A few years ago, I wrote an article which compared the narrative modes of “The Tempest” by Giorgione and “Correspondances” by Charles Baudelaire. I indicated, among other things, that the similarity in the experience of the spectator and the reader came from the false unity at the center of the two compositions: indeed, if, from a distance, the painting and the poem seem to display a visual or stylistic coherence, we quickly realize that the real center, the “meaning”, is elsewhere, and even, in the case of “The Tempest”, untraceable or absent. Indeed, if these two works can be considered without hesitation as metaphors, Baudelaire’s poem is the most telling: it is an image of poetry itself, as pure “artifice”, a radical mise-en-abyme of the poetic object as such, and I believed that it was the same for Giorgione in view of the 57 different and divergent interpretations listed by Salvatore Settis in his excellent book “The Invention of a Painting”, published in 1978.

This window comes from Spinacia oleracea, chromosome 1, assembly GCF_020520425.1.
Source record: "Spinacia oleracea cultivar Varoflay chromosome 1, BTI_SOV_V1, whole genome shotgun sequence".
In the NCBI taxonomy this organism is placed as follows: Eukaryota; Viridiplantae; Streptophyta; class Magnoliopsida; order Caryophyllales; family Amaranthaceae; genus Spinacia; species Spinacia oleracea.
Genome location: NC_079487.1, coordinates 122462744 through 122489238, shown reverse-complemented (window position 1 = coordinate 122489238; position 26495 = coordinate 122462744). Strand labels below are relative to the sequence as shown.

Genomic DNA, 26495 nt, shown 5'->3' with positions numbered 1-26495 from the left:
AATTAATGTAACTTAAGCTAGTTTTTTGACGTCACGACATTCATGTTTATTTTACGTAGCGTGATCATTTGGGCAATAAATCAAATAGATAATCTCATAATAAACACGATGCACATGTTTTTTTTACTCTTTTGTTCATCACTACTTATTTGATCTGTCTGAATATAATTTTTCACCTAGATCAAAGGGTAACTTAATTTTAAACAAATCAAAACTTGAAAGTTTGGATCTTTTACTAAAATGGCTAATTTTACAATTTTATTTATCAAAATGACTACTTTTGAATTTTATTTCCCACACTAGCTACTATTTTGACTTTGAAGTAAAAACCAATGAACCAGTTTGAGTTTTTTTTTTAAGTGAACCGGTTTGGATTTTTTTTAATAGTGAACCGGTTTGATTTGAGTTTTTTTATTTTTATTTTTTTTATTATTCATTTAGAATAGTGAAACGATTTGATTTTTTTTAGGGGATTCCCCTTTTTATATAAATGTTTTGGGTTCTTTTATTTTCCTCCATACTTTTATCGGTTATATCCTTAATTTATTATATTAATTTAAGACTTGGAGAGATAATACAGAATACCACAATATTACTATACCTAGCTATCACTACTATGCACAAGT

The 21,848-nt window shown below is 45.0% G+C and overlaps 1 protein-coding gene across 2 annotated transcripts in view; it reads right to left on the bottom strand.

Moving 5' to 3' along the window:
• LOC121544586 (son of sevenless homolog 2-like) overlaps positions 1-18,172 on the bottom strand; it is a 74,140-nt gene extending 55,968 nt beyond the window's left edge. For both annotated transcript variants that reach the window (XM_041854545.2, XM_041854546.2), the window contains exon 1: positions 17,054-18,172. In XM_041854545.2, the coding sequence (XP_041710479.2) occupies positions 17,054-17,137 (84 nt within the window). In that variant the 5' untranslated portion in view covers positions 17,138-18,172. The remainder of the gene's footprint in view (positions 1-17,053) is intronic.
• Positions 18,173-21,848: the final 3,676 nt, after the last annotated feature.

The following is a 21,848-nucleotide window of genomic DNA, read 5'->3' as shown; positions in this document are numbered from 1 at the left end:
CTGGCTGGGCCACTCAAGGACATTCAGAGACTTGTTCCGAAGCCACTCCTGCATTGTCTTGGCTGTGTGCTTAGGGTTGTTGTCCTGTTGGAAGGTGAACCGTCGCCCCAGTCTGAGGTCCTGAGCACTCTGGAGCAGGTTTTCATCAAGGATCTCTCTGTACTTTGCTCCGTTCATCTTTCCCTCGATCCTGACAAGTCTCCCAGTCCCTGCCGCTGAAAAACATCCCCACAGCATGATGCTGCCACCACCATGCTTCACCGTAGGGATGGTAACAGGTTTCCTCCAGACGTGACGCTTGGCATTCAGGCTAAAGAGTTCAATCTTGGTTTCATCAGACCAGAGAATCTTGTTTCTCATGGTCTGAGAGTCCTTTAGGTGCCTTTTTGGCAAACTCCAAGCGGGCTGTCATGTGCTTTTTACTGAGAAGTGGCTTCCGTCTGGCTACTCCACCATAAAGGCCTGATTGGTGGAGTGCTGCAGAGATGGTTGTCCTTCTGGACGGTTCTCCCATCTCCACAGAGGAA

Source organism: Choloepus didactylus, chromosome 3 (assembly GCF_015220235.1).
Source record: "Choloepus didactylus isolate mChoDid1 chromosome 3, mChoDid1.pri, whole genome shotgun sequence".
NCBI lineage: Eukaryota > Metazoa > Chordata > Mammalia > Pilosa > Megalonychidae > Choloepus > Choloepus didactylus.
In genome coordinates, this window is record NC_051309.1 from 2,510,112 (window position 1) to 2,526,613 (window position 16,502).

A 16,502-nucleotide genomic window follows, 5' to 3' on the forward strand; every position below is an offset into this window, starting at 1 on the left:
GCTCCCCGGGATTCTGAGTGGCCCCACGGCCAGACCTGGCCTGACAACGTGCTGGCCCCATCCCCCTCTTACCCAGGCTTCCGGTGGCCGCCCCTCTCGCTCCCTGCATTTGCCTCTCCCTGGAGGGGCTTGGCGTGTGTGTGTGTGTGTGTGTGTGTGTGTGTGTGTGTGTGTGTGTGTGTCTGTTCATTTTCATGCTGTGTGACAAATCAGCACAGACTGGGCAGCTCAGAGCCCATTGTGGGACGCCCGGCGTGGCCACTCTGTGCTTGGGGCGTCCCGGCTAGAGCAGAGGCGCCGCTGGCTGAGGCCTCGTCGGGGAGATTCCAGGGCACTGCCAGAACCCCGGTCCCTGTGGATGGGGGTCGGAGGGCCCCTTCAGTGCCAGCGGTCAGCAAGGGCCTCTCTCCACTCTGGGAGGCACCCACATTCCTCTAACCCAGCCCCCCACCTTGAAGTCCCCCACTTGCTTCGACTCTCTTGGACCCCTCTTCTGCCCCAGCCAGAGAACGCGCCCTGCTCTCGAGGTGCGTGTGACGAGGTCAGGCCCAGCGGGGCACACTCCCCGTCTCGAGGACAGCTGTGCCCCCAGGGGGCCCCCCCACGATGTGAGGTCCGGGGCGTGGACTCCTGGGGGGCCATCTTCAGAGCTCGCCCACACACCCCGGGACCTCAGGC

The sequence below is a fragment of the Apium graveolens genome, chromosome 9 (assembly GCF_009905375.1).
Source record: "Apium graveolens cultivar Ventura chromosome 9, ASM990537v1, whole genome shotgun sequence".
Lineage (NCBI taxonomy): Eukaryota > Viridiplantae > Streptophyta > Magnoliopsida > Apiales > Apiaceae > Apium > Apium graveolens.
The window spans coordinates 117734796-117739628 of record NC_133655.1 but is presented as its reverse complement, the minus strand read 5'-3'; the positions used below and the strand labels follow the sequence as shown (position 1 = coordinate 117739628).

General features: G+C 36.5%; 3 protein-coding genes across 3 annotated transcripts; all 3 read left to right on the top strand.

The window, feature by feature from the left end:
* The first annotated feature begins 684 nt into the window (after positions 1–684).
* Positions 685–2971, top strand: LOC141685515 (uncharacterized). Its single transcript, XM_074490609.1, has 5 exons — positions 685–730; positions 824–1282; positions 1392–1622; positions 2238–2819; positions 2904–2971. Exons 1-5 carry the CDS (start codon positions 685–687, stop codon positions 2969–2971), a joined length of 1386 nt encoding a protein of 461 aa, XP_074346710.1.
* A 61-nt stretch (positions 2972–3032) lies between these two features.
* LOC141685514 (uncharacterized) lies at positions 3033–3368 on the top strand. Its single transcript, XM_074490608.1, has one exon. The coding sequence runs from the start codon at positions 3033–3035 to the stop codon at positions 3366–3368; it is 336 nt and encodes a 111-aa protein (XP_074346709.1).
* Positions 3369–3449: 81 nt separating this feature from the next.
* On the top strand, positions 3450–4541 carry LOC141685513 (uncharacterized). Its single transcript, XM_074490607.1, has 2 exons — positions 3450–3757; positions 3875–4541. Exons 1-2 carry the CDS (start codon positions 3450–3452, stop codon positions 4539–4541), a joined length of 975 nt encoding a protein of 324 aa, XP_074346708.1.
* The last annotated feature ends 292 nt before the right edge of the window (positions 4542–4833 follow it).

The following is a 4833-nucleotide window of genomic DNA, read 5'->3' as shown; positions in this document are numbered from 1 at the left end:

However, in 2016, participating in a conference of the A.C.L.A. (American Comparative Literature Association) which took place at Harvard University, I visited its beautiful museum and came across the small painting attributed to Titian, entitled “An idyll: a Mother and a Halberdier in a Wooden Landscape . ” Its direct link with “The Tempest” immediately appeared to me, as it did to many others before me - the museum's notice also indicates the proximity of the two works, but only as belonging to the same wave of fashionable subjects during the Renaissance in Venice, i.e. the “Bucolics”:
“ The subject of printed, painted, and drawn images, landscapes of shaded groves, musicians, shepherds, and languid nymphs were a quintessentially Venetian genre in the early sixteenth century. The most celebrated, and perhaps most enigmatic, of these is Giorgione’s Tempest, which shows the same configuration of a seated woman and a standing figure found here.”